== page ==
Drilling a perfect hole is easier said than done, and the top drill rig companies in the country agree to this. If you are not a professional in this area or don’t have any prior experience on this, engaging oneself in such an arduous, physically taxing undertaking can easily escalate, in no time, as a major problem.
You grab yourself a suitable drill bit, and onto your drill press you will attach it, turn it on. Then, all along you are doing things great and good, and then in a snap, a slight thing goes wrong and everything about the hole you are drilling goes awry and far from being perfect.
Drill rig companies are used to that and have found out some good and practical workaround in some of most complained about issues in the drill rig business.
We have below a rundown of some of the most common issues anyone can encounter with their drill bit and ways on how you can avoid them.
Broken Drill Bit
Everyone can experience this kind of problem when working on a drilling project. It is important to understand, though, that you will never be at fault here. There are a handful of underlying reasons why this issue can happen:
You can keep this problem from taking place if you will check your speed and at the same time also make sure you are using the right kind of coolant. The use of the wrong coolant will pave the way for an excessive run out while the drill is breaching the metal.
Clogged Flutes with Chips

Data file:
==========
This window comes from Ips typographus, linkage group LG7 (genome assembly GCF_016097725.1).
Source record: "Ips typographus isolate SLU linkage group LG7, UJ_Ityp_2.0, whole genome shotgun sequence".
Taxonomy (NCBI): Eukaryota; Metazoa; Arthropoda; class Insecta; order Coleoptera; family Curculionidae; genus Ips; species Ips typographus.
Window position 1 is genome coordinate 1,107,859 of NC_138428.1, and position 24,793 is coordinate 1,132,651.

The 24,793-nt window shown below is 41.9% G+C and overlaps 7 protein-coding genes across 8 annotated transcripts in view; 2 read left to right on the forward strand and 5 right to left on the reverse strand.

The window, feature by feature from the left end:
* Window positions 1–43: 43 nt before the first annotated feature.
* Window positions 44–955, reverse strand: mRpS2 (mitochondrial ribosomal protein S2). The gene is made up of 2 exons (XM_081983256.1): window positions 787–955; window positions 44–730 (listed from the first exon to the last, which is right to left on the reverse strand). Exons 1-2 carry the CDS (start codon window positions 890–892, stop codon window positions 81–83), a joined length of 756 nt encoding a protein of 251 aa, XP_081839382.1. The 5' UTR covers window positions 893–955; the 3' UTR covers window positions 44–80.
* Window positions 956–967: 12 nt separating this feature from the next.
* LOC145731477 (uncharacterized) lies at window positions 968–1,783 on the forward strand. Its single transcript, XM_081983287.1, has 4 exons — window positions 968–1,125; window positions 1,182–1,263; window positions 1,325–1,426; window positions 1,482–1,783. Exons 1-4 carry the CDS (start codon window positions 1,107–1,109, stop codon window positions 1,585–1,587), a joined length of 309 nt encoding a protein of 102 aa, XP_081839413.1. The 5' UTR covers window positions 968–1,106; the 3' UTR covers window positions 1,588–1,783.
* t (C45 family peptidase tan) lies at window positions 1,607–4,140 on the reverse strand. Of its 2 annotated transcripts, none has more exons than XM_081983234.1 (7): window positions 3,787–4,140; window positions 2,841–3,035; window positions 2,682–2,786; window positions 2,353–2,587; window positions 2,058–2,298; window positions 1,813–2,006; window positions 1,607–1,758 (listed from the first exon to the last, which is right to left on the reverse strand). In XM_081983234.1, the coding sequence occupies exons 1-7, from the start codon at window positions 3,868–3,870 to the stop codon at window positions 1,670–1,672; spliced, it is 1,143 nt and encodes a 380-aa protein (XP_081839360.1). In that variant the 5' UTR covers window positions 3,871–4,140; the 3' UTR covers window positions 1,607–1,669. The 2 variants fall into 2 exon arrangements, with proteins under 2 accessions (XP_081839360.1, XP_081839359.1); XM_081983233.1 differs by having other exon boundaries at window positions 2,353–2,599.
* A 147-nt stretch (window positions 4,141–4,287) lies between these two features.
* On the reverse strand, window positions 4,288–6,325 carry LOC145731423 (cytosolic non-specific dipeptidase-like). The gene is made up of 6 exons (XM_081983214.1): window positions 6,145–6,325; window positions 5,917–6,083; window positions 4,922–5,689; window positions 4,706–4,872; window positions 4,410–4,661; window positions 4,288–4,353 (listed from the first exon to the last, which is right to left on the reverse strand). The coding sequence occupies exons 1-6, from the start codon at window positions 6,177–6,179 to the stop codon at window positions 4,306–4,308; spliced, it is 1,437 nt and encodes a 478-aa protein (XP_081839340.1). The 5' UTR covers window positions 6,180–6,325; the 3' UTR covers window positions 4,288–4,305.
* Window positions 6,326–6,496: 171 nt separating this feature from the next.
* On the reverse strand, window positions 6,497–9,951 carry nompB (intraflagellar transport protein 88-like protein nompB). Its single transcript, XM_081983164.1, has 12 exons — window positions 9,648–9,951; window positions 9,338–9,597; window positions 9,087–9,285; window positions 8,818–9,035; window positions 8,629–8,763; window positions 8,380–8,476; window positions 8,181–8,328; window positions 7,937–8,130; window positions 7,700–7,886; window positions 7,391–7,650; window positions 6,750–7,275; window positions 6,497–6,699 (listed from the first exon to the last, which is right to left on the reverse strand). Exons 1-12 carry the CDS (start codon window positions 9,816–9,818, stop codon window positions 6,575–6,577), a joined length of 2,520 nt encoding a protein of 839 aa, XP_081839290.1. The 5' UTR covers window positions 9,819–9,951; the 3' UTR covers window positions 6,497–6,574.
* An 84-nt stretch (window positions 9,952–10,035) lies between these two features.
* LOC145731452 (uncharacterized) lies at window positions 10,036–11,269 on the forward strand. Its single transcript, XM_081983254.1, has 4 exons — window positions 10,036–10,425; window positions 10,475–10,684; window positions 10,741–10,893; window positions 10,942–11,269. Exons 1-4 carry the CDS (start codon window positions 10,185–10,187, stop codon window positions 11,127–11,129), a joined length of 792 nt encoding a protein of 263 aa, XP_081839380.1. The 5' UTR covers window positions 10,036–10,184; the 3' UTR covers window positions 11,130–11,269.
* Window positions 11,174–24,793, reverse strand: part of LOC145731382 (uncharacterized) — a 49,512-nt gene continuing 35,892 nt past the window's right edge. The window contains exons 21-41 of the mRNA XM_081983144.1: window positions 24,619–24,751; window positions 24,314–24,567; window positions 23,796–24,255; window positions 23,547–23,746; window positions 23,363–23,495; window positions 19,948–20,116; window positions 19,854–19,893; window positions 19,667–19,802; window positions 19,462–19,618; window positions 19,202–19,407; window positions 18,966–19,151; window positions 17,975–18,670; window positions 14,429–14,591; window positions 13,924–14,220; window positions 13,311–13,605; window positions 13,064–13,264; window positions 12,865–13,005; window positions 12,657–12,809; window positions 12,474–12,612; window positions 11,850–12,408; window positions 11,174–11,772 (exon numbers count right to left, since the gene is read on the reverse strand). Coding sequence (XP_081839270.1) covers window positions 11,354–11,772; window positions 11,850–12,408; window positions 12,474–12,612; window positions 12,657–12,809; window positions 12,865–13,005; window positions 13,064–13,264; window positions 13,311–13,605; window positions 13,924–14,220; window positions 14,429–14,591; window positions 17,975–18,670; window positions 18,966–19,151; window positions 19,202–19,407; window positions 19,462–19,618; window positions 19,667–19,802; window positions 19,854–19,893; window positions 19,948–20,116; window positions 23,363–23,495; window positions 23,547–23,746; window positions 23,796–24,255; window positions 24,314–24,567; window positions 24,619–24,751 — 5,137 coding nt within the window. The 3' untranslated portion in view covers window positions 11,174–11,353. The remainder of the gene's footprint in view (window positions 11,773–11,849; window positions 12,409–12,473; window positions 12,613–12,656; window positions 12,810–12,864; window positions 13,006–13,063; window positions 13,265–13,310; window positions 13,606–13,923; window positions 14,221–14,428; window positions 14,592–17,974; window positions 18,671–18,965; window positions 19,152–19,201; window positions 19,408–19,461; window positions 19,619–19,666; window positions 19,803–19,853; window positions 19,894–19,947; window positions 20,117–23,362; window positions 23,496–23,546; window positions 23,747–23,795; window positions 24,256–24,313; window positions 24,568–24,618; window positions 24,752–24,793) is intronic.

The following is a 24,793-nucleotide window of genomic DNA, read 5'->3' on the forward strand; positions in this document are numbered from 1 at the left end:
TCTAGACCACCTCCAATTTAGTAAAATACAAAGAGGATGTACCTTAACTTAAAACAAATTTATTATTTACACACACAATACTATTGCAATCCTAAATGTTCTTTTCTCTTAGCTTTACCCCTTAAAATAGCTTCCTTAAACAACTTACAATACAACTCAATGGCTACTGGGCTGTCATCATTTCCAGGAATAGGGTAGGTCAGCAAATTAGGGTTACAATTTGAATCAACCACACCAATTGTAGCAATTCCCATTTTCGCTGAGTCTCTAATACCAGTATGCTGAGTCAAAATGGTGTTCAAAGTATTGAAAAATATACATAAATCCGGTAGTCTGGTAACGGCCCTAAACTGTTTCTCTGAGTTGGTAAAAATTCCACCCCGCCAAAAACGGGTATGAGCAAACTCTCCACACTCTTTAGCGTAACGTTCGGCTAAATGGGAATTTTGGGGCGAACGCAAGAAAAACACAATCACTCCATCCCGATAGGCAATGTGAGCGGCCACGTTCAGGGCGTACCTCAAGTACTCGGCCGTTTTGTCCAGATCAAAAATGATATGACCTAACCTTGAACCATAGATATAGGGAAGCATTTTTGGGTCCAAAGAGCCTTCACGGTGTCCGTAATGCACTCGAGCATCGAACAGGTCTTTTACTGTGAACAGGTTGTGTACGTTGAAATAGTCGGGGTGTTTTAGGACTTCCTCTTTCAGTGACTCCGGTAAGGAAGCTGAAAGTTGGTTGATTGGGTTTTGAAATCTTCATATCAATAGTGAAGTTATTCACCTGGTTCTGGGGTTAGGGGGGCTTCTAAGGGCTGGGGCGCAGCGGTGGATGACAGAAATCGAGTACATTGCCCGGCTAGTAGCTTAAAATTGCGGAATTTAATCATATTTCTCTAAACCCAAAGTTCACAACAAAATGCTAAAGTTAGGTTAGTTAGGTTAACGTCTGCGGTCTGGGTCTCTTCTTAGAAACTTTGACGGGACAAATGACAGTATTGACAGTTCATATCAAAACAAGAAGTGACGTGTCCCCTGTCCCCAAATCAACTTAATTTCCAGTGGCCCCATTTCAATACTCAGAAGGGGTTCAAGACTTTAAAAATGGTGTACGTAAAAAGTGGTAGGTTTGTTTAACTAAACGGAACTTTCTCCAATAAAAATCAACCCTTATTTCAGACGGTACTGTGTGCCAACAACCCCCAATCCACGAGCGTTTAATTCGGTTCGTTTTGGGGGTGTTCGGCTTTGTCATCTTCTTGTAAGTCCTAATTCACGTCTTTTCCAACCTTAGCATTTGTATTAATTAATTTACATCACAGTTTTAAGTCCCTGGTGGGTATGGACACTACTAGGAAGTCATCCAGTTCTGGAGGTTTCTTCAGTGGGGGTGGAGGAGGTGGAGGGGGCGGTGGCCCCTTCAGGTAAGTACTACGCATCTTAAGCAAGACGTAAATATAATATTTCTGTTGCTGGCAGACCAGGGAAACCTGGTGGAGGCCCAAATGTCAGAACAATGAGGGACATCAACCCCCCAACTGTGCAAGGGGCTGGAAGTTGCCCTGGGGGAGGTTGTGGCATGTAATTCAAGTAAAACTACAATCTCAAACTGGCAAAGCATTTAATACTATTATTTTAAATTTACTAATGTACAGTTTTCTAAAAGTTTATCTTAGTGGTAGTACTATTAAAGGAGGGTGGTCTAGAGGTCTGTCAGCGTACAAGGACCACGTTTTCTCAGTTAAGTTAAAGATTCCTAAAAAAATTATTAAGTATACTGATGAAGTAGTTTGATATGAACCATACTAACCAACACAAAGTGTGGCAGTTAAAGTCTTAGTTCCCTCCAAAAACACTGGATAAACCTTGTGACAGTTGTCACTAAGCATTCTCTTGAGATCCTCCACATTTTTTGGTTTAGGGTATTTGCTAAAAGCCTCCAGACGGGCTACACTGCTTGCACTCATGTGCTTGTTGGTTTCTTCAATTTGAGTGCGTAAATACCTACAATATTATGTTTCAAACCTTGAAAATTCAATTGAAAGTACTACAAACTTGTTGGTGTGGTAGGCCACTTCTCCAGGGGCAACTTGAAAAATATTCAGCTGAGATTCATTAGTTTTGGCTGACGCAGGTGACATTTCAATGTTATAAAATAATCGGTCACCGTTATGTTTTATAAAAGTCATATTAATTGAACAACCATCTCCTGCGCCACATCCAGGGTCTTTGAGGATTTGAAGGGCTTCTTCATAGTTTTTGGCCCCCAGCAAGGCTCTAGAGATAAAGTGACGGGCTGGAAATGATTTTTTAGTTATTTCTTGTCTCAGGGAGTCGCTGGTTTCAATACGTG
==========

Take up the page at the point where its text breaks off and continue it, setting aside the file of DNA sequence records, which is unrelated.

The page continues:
If you seriously want to shun this issue from happening to your drill bits, you can just opt to use ones that come with wider flutes, instead. Alternatively, you can also take out the drill bits at certain intervals. This will significantly help a lot in clearing the chips away.
If the chips are not broken, you may consider the use of a chip breaker design or heavier feeds. Moreover, you can also try using polished flutes here.
We have but one easy workaround for this kind of concern, and that is to decelerate the feed.
Too Dull Twist Drill
Before you commence any drilling work, consider checking out the drill bit first. There are times that you just need to give it some resharpening work. Or that it might be calling for some replacement part already.
Drill bit slipping
Have a closer look at the chuck and see to it that it is holding tight your drill bit. Otherwise, you may just resort to using a drill bit with a shaft that comes with 3 flats. This allows you to have a better, more powerful grip on it, preventing it from slipping away.
Damaged Point Angle
You will have this issue if you happen to hit the drill into the socket by virtue of the metal hammer. You can prevent this issue from happening by taking advantage of a soft lead instead, such as a plastic hammer.
Be reminded also that you need to be extra careful not to mishandle the jobber drill.
Too Large Hole
You may be using just the right size of the drill bit, however, if the issue is you have a hole that is either too large or too small, you may try the following suggestions:
- Your drill point may be off-center. In such a case, replace or repoint it to enhance accuracy levels.
- Consider making tweaks to the machine spindle. It may not run the way that it did before or it is not rigid enough.
- Finally, tighten your work.
Hole with rough edges
Drill rig companies say that nothing can be more disappointing when you have a hole with rough edges. You can prevent this kind of problem though by replacing the jobber drill.
The odds are high that the drill bit you are using here is dull already and that the ground point is incorrect. Also, make it a point that you will reduce the feed and that you are having a proper coolant for this purpose.